Magazine April 19, 2021, Issue

The Infrastructure of the California Dream

California’s high-speed-rail project — delayed, downsized, and over budget — under construction in Fresno, 2019 (Frederic J. Brown/AFP via Getty Images)
Where are today’s ‘astounding enterprises’?

There was a time when California dreamed. These were big dreams that built great things: railroads, dams, roads, universities, a way of life. California invented itself over a century-long stretch of public largesse and private ingenuity that gave this arid frontier, as Mark Twain put it, “a name for getting up astounding enterprises and rushing them through with a magnificent dash and daring and a recklessness of cost or consequences, which she bears unto this day.” But that final clause is no longer true.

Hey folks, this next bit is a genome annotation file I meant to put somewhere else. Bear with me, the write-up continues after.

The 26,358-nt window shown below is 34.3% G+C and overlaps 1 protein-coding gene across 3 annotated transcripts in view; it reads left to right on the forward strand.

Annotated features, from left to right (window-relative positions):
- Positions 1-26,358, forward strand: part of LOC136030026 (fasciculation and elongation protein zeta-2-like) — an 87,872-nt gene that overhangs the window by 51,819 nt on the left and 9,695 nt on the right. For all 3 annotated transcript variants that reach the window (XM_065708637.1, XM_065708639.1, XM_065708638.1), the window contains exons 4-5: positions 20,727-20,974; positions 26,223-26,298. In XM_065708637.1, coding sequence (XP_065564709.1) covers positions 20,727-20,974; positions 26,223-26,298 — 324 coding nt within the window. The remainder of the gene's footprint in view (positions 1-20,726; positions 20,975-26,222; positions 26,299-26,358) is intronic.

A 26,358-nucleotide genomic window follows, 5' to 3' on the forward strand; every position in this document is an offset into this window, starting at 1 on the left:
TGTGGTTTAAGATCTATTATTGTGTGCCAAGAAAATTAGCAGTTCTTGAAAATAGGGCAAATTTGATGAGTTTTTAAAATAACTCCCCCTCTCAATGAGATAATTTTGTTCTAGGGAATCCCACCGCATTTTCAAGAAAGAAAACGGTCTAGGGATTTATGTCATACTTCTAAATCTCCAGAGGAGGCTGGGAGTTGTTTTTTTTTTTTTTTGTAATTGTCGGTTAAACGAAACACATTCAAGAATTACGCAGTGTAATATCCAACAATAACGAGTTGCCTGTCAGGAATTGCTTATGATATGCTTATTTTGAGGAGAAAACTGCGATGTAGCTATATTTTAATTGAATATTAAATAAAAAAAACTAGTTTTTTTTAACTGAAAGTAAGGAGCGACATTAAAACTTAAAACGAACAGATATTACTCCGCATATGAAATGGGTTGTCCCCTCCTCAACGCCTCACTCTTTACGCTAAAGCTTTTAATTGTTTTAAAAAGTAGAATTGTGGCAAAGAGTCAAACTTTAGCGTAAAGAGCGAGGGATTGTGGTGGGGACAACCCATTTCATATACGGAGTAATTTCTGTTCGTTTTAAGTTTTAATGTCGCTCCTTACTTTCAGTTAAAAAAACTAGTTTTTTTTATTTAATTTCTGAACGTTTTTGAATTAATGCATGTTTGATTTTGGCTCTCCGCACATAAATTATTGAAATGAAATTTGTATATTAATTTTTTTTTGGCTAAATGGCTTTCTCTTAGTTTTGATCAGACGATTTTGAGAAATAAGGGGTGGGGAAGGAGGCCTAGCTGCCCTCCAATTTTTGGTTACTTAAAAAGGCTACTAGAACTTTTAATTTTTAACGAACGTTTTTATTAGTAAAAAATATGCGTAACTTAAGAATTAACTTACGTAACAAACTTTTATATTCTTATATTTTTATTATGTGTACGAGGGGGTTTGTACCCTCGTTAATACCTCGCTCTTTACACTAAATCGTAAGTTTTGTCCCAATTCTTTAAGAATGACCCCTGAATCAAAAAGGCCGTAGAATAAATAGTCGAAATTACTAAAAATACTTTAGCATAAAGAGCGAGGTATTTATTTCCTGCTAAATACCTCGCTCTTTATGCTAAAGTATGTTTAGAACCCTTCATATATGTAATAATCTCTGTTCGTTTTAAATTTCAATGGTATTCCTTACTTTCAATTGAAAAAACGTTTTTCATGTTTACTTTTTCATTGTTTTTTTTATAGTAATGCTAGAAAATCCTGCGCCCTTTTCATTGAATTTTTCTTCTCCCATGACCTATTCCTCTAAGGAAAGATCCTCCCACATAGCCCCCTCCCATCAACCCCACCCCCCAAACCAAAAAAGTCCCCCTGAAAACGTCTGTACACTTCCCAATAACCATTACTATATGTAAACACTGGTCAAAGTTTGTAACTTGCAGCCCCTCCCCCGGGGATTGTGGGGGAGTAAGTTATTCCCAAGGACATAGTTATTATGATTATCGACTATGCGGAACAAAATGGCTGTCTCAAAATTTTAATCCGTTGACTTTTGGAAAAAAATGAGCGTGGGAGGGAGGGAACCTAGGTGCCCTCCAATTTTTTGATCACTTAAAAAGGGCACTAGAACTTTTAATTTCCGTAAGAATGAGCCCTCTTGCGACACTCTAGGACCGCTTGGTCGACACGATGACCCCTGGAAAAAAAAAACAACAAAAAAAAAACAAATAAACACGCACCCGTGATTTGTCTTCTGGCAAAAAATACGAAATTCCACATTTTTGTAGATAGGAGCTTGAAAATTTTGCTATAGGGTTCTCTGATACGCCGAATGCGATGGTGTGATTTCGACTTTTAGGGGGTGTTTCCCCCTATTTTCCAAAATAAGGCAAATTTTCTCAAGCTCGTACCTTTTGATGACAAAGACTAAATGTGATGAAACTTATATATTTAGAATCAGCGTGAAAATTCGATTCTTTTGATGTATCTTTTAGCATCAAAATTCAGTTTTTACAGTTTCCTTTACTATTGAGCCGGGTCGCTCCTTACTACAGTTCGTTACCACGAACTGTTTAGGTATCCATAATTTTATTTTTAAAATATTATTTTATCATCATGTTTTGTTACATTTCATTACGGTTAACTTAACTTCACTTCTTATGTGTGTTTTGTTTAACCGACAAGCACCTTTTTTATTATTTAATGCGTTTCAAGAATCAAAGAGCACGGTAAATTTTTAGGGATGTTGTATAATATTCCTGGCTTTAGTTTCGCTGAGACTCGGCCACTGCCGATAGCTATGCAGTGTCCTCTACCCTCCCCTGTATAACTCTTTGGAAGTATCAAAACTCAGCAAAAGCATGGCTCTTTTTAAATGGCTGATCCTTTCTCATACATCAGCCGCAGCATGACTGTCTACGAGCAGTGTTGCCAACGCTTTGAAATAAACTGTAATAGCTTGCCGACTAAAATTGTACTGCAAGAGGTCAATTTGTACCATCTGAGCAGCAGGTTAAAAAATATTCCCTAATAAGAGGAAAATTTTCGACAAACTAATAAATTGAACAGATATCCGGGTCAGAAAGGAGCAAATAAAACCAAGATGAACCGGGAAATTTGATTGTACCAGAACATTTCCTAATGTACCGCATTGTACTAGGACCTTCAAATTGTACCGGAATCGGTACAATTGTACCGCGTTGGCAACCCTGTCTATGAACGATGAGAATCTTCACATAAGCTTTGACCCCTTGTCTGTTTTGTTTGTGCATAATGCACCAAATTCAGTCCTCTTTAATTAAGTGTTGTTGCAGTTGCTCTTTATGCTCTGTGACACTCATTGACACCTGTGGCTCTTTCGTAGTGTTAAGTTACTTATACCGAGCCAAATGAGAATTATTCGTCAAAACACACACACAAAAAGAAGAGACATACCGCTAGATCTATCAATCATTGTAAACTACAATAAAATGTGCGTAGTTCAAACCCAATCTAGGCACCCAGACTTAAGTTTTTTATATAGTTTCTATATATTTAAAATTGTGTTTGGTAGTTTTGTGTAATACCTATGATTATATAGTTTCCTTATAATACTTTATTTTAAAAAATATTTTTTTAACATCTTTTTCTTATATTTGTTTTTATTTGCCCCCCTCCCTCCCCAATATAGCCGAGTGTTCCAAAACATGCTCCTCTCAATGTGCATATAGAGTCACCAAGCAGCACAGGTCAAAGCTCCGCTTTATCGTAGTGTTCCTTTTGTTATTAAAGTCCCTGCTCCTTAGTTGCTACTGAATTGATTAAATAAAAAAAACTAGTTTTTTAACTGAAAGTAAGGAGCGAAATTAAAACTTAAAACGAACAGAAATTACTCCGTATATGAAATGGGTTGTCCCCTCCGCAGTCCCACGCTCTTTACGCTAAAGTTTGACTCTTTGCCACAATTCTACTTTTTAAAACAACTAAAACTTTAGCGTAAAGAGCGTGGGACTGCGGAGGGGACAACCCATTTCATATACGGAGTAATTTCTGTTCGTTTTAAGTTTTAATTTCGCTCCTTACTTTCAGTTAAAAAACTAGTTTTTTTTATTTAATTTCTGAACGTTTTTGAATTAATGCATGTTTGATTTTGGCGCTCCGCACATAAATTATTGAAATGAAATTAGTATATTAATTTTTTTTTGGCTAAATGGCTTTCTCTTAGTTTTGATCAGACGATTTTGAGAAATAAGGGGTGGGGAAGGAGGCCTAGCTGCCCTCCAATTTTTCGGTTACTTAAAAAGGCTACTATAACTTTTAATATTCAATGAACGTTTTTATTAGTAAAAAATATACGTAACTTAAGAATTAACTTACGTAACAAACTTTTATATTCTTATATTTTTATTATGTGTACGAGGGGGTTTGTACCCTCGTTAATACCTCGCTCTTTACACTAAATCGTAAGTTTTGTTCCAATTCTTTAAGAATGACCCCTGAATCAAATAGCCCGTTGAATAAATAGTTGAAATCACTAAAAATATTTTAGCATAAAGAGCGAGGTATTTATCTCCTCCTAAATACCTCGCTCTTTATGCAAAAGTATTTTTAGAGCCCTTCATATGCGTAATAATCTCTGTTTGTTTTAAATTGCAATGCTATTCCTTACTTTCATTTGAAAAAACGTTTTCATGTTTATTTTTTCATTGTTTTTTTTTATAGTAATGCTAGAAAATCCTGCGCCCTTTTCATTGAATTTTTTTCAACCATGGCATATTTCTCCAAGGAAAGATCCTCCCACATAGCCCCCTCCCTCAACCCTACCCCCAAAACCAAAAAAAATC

This day, it’s more like the California High-Speed Rail Authority’s barely laying any track over a quarter

To Read the Full Story

This article appears as “The Infrastructure of a Dream” in the April 19, 2021, print edition of National Review.

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In This Issue

I. What Made California Great

II. California's Self-Destruction

III. Can California Be Saved?

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